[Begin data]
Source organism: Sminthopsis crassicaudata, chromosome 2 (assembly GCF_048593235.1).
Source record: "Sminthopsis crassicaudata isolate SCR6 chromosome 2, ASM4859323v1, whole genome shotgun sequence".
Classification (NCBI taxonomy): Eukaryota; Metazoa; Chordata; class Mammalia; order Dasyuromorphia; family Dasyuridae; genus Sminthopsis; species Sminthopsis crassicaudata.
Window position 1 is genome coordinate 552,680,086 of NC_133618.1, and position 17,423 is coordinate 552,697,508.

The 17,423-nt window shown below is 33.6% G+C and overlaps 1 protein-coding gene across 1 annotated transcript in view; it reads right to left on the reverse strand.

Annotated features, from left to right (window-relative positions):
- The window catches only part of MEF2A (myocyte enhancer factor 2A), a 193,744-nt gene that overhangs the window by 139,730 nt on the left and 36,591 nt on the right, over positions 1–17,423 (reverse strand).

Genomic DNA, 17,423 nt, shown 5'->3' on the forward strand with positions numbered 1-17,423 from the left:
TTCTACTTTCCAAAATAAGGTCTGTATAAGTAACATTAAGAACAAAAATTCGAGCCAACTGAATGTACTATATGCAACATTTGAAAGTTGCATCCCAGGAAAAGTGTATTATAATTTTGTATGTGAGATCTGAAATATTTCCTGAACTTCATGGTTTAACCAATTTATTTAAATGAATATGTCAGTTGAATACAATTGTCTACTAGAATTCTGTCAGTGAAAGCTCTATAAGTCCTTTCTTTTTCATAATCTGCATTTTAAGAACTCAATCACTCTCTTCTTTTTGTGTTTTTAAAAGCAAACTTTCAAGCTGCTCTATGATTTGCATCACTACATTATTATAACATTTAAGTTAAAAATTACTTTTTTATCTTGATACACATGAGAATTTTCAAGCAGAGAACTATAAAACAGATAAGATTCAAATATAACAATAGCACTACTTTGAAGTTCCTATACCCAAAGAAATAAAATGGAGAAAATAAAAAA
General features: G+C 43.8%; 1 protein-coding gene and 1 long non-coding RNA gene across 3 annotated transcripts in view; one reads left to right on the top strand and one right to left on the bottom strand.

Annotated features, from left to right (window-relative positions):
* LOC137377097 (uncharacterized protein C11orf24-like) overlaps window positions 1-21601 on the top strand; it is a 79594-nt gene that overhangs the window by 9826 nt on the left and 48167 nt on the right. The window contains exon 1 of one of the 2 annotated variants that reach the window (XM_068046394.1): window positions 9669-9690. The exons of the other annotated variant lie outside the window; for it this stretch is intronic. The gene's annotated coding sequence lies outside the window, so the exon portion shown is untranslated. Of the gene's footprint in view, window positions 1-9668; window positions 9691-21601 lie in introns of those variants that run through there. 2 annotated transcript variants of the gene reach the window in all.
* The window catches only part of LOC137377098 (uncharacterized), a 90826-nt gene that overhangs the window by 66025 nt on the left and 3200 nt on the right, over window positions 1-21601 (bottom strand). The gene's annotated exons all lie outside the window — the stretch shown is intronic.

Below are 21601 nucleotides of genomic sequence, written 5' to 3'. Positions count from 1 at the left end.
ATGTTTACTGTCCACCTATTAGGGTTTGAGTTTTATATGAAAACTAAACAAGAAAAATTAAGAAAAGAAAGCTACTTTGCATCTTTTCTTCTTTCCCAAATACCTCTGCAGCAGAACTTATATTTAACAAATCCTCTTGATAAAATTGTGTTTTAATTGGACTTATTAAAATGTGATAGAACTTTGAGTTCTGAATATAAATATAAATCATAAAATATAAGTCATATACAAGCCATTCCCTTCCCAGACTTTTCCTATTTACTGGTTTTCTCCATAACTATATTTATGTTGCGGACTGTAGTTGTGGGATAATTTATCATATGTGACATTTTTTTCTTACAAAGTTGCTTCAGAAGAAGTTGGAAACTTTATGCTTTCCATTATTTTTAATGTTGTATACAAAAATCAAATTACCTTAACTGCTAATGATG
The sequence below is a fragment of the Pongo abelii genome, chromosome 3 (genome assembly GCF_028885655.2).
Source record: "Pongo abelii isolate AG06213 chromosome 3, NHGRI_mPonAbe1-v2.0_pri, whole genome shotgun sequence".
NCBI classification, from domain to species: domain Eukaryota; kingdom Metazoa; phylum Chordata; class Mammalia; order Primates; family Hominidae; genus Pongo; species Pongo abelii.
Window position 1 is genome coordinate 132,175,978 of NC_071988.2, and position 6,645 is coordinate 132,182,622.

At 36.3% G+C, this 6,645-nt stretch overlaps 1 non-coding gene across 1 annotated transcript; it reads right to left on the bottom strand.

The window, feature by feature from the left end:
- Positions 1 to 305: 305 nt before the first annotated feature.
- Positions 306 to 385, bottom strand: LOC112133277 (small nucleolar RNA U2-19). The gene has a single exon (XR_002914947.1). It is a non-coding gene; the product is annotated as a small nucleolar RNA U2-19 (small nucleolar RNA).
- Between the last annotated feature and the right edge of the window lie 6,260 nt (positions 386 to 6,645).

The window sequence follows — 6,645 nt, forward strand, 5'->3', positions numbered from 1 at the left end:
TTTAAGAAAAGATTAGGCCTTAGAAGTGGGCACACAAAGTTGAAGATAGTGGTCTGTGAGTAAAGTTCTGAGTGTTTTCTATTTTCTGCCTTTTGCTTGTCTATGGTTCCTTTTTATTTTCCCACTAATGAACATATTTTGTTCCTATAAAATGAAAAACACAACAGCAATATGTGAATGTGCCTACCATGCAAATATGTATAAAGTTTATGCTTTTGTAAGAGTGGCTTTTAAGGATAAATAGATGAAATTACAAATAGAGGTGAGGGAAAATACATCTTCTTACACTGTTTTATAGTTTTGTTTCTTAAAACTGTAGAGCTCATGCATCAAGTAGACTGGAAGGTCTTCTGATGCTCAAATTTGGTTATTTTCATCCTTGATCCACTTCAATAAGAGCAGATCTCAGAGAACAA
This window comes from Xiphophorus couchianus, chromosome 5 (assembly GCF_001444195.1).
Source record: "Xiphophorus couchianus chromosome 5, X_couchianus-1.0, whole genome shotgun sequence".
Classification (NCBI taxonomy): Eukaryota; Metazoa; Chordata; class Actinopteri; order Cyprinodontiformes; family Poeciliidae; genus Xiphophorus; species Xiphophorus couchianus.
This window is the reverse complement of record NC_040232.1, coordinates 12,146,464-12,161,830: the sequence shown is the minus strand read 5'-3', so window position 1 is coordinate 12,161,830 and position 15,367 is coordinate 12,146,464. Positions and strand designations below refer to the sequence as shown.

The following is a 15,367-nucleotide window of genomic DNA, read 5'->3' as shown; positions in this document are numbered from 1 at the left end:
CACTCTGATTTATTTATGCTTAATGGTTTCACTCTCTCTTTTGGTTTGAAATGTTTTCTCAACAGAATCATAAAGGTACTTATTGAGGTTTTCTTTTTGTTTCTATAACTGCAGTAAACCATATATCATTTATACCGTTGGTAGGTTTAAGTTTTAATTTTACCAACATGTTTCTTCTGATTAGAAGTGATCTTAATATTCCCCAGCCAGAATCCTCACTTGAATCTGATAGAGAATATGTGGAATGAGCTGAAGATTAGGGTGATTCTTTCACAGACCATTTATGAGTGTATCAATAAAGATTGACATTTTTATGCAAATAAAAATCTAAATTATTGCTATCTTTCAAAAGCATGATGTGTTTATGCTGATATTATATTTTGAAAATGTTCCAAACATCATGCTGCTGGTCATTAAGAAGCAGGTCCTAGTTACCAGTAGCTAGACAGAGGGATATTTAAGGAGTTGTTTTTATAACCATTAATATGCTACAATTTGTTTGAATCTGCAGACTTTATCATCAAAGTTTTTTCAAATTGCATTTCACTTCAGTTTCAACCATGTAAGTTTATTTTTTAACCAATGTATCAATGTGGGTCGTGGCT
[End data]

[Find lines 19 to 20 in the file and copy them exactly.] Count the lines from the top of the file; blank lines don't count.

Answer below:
Window position 1 is genome coordinate 132,175,978 of NC_071988.2, and position 6,645 is coordinate 132,182,622.

At 36.3% G+C, this 6,645-nt stretch overlaps 1 non-coding gene across 1 annotated transcript; it reads right to left on the bottom strand.